Mitch McConnell didn't like the Tea Party from the get go. He is a strategist -- a chess player. You could tell from the start that the Senate minority leader saw no upside whatsoever in having the party of Lincoln, Eisenhower, and Reagan represented by idiots like Christine O'Donnell, borderline personalities like Sharron Angle, or know-nothings like Rand Paul. But, ever being that strategist, he also realized that the Tea Party was poised to have a good run for a couple years. So he never got fully on board with them, but he did make room for them, and he carried some of their water when he had to.
But his days of carrying water for the Tea Party are officially over now. Because the Tea Party itself is officially over. Mitch McConnell has been a leader among Republicans for a long time. Now, apparently, he has decided to actually do some leading.
The Tea Party has vanished as a viable political force. There are no more huge Tea Party rallies. That part of the movement, the people part, got shut down by Republican political operatives to stop the flood of embarrassing headlines and laughing-stock YouTube clips. The Tea Party candidates who swept into office in 2010 have completely ignored the needs of the nation, opting instead to focus on juvenile political games. In the process, they have created governance disaster after governance disaster in our greatest time of need, left their supporters demoralized, left the public perception of Congress in tatters, and harmed the American people and the American nation.
Perhaps most importantly of all, Mitt Romney, the penultimate old-school, "It's my turn" Republican candidate for President, has absolutely mopped the floor with every Tea Party-ish candidate he's faced, from Michele Bachmann, to Herman Cain, to Newt Gingrich to, oh come on, you know it's going to happen, Ron Paul. By mopped the floor I mean, of course, survived their challenges in the Iowa silly-season unscathed while they have roared and then flamed out, one after the other. The entire Tea Party movement has proven completely impotent to stop an entitled, Republican, establishment candidate.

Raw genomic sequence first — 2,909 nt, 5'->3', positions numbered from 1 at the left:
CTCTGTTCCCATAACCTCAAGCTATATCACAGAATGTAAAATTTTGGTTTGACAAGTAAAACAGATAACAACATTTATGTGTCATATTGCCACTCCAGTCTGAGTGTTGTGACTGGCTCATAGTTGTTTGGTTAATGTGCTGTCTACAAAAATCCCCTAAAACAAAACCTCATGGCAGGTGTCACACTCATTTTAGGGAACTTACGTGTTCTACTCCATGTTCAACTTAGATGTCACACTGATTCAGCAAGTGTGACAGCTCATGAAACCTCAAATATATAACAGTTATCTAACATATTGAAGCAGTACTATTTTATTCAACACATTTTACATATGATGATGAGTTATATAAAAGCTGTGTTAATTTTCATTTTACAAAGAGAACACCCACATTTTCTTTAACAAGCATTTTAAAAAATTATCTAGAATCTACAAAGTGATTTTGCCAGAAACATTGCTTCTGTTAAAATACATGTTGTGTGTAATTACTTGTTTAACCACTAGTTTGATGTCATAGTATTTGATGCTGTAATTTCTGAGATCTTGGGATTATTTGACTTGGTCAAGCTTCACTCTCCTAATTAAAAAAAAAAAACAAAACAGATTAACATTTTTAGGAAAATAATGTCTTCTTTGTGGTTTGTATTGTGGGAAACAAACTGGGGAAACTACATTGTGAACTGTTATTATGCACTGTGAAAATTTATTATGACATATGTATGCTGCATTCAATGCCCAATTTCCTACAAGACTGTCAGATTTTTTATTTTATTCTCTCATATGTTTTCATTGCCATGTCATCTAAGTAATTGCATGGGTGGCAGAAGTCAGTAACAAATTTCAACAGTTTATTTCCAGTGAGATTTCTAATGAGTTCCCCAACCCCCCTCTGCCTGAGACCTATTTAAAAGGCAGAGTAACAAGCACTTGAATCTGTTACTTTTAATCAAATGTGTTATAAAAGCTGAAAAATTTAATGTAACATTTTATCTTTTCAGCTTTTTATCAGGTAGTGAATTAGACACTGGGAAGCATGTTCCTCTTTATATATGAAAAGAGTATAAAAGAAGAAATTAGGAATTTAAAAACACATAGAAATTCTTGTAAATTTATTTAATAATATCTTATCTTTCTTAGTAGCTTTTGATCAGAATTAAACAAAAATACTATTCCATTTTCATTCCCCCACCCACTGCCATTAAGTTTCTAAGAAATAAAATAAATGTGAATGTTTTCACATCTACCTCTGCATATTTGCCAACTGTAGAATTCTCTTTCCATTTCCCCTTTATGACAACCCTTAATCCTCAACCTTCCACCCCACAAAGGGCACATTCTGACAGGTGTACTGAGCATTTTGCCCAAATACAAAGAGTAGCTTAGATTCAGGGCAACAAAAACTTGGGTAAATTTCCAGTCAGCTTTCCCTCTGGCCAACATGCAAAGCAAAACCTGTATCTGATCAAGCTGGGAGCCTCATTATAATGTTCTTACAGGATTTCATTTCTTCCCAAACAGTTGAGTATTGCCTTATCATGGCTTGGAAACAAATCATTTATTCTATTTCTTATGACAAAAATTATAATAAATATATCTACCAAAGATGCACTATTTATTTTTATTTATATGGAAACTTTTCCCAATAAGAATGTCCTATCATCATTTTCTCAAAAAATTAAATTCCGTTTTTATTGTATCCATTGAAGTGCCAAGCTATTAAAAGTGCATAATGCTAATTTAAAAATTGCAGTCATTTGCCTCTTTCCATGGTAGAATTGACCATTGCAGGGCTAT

The last vestige of Tea Partyanism seems to be the 2010 class of Republicans in the House of Representatives. But even they are now realizing what others have seen for a while -- that they have power only to the degree that establishment Republicans like Mitch McConnell allow them to have power.
To the degree that establishment Republicans enforce party unity and hold the troops together in support of whatever hair-brained tactical blunders come out of the Tea Party caucus, the TP'ers can get their way. But at the point the establishment frees the rest of the party to vote their conscience, or their local political expediency, it only takes a handful or Republicans to sign onto any bill Democrats have been cajoled into supporting to completely strip the Tea Party of its power.
The refusal, in fact, of Mitch McConnell to allow Republicans to vote their conscience, or in their own political interests, or in the interests of the nation for that matter, was the only thing that made it possible for the Tea Party wing to threaten a government shut down earlier in the year, to damage the Republican brand (and the US credit rating along with it) with the debt ceiling fight last summer, or to attempt this latest fiasco.
But enough is enough. McConnell has always been a shrewd political operative. He knows full well the damage the Tea Party has done to the Republican brand this year. And he knows that his power is now, once again, greater than theirs. He has survived their onslaught. And with this latest fiasco with the payroll tax extension, he has shown that they are no longer a threat to him, and he can make or break their follies as he pleases.
And he's also shown Speaker of the House John Boehner that if he doesn't rise to the challenge of leadership, he will make or break him too, as he pleases.
Louisville.com's The Arena section features opinions from active participants in the city's politics. Their viewpoints are not those of Louisville.com (a website is an inanimate object and, as such, has no opinions).
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